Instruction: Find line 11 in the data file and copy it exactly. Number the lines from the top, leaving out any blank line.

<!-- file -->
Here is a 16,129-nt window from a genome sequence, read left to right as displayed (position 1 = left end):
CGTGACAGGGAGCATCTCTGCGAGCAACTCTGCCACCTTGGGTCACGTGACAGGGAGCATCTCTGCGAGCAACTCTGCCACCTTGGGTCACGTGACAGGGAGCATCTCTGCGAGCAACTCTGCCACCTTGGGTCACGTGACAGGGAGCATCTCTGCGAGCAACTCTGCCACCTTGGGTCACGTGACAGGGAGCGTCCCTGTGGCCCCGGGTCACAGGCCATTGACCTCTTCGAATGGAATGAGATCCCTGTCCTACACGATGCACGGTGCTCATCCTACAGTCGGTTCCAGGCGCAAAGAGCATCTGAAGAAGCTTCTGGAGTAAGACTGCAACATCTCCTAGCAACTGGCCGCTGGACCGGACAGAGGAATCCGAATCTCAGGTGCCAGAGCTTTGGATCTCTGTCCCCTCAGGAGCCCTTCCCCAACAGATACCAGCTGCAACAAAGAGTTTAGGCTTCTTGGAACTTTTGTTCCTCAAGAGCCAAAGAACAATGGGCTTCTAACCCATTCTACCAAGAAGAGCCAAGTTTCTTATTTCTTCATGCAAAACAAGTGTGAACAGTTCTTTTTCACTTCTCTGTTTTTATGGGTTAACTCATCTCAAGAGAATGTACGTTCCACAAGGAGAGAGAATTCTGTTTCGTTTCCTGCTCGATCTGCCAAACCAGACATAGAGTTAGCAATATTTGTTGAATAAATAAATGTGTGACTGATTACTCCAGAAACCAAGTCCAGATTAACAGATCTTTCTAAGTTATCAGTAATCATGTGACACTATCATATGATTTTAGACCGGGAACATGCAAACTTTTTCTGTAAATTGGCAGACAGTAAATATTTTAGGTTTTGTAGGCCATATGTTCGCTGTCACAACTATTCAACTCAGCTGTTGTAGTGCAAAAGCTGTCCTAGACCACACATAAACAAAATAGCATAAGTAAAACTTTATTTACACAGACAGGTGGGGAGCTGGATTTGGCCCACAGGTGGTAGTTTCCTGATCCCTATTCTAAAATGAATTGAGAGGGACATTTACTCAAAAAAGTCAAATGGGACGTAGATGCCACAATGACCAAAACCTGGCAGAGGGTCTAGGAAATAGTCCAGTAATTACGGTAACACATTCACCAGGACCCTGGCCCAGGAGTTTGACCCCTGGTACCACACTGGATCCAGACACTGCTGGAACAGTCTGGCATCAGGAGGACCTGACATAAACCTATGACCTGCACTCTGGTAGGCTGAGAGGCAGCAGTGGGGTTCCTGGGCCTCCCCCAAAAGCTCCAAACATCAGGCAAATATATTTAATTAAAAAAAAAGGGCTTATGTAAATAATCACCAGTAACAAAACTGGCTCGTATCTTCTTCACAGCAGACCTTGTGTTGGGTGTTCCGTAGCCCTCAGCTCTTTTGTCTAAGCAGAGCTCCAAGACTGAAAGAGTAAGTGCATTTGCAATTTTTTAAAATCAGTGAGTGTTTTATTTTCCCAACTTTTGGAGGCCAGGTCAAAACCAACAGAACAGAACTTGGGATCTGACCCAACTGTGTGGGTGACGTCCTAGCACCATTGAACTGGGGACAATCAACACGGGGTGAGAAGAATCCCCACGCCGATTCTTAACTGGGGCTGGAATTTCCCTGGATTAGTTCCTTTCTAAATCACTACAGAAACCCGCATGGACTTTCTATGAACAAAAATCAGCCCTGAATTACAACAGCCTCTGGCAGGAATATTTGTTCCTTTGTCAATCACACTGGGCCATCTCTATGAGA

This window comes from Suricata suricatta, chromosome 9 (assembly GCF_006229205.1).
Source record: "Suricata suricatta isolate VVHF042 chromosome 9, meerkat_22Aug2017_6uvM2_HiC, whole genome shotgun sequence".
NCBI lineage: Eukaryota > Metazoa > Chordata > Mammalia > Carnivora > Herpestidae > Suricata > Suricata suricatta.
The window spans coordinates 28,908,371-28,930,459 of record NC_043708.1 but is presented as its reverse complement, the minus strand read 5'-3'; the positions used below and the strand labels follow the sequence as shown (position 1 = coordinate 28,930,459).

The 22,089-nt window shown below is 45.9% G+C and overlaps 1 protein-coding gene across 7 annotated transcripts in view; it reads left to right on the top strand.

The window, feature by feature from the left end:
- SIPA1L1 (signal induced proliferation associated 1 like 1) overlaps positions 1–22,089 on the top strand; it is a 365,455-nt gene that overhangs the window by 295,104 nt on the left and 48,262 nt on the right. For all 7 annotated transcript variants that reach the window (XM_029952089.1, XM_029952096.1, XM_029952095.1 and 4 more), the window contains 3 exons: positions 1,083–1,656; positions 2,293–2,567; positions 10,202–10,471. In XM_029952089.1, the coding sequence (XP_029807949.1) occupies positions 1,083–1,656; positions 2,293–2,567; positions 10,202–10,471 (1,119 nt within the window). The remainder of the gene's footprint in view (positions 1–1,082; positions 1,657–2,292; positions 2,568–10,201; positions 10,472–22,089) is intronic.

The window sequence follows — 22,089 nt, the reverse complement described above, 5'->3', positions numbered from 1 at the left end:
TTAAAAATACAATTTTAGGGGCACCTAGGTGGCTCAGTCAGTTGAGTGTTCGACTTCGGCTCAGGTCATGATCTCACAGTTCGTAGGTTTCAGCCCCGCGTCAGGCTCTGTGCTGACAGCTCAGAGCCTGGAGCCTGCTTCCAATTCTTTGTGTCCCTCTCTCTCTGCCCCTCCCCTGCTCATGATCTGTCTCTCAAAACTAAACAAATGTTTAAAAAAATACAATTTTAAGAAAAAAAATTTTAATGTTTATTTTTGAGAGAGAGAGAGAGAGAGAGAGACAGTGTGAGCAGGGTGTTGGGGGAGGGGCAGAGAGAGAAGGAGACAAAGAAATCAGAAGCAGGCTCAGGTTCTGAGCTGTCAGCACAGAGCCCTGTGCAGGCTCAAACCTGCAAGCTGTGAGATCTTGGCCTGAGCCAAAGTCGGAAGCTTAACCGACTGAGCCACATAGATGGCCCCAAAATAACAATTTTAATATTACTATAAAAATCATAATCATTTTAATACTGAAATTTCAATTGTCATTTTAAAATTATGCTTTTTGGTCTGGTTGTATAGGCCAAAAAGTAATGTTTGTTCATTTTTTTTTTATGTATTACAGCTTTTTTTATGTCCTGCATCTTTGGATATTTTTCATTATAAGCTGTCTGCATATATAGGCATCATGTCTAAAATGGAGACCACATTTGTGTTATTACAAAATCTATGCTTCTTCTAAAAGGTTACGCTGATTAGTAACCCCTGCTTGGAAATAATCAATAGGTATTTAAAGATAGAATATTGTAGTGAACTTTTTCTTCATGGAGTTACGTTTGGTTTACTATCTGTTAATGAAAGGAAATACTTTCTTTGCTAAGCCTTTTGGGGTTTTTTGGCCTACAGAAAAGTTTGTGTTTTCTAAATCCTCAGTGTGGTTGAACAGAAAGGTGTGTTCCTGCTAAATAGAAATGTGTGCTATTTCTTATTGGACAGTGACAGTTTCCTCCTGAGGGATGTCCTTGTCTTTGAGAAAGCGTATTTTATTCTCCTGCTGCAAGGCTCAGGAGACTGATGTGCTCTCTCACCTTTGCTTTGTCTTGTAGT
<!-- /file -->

TTAAAAATACAATTTTAGGGGCACCTAGGTGGCTCAGTCAGTTGAGTGTTCGACTTCGGCTCAGGTCATGATCTCACAGTTCGTAGGTTTCAGCCCCGCGTCAGGCTCTGTGCTGACAGCTCAGAGCCTGGAGCCTGCTTCCAATTCTTTGTGTCCCTCTCTCTCTGCCCCTCCCCTGCTCATGATCTGTCTCTCAAAACTAAACAAATGTTTAAAAAAATACAATTTTAAGAAAAAAAATTTTAATGTTTATTTTTGAGAGAGAGAGAGAGAGAGAGAGACAGTGTGAGCAGGGTGTTGGGGGAGGGGCAGAGAGAGAAGGAGACAAAGAAATCAGAAGCAGGCTCAGGTTCTGAGCTGTCAGCACAGAGCCCTGTGCAGGCTCAAACCTGCAAGCTGTGAGATCTTGGCCTGAGCCAAAGTCGGAAGCTTAACCGACTGAGCCACATAGATGGCCCCAAAATAACAATTTTAATATTACTATAAAAATCATAATCATTTTAATACTGAAATTTCAATTGTCATTTTAAAATTATGCTTTTTGGTCTGGTTGTATAGGCCAAAAAGTAATGTTTGTTCATTTTTTTTTTATGTATTACAGCTTTTTTTATGTCCTGCATCTTTGGATATTTTTCATTATAAGCTGTCTGCATATATAGGCATCATGTCTAAAATGGAGACCACATTTGTGTTATTACAAAATCTATGCTTCTTCTAAAAGGTTACGCTGATTAGTAACCCCTGCTTGGAAATAATCAATAGGTATTTAAAGATAGAATATTGTAGTGAACTTTTTCTTCATGGAGTTACGTTTGGTTTACTATCTGTTAATGAAAGGAAATACTTTCTTTGCTAAGCCTTTTGGGGTTTTTTGGCCTACAGAAAAGTTTGTGTTTTCTAAATCCTCAGTGTGGTTGAACAGAAAGGTGTGTTCCTGCTAAATAGAAATGTGTGCTATTTCTTATTGGACAGTGACAGTTTCCTCCTGAGGGATGTCCTTGTCTTTGAGAAAGCGTATTTTATTCTCCTGCTGCAAGGCTCAGGAGACTGATGTGCTCTCTCACCTTTGCTTTGTCTTGTAGT